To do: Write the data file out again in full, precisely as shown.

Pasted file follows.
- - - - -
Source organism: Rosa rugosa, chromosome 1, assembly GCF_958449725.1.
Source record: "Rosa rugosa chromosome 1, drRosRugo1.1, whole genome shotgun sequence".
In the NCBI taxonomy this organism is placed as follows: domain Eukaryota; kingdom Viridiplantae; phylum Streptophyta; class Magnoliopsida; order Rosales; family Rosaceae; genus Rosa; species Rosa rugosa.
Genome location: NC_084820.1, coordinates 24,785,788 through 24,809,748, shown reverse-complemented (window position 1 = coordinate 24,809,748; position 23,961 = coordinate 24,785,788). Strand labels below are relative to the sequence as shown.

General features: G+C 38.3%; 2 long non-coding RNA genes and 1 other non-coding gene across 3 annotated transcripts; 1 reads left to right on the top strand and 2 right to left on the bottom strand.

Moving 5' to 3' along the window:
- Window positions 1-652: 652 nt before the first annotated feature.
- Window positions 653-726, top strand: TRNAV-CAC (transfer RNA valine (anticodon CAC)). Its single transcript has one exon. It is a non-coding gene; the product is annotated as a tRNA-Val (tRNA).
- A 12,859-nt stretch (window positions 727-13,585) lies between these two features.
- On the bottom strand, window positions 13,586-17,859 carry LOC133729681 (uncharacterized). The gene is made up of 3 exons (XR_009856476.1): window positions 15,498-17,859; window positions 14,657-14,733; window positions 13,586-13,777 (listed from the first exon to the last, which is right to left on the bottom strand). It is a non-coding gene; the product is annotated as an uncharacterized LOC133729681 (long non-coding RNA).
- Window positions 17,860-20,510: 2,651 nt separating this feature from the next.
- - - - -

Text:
Source organism: Rosa rugosa, chromosome 1, assembly GCF_958449725.1.
Source record: "Rosa rugosa chromosome 1, drRosRugo1.1, whole genome shotgun sequence".
In the NCBI taxonomy this organism is placed as follows: domain Eukaryota; kingdom Viridiplantae; phylum Streptophyta; class Magnoliopsida; order Rosales; family Rosaceae; genus Rosa; species Rosa rugosa.
Genome location: NC_084820.1, coordinates 24,785,788 through 24,809,748, shown reverse-complemented (window position 1 = coordinate 24,809,748; position 23,961 = coordinate 24,785,788). Strand labels below are relative to the sequence as shown.

General features: G+C 38.3%; 2 long non-coding RNA genes and 1 other non-coding gene across 3 annotated transcripts; 1 reads left to right on the top strand and 2 right to left on the bottom strand.

Moving 5' to 3' along the window:
- Window positions 1-652: 652 nt before the first annotated feature.
- Window positions 653-726, top strand: TRNAV-CAC (transfer RNA valine (anticodon CAC)). Its single transcript has one exon. It is a non-coding gene; the product is annotated as a tRNA-Val (tRNA).
- A 12,859-nt stretch (window positions 727-13,585) lies between these two features.
- On the bottom strand, window positions 13,586-17,859 carry LOC133729681 (uncharacterized). The gene is made up of 3 exons (XR_009856476.1): window positions 15,498-17,859; window positions 14,657-14,733; window positions 13,586-13,777 (listed from the first exon to the last, which is right to left on the bottom strand). It is a non-coding gene; the product is annotated as an uncharacterized LOC133729681 (long non-coding RNA).
- Window positions 17,860-20,510: 2,651 nt separating this feature from the next.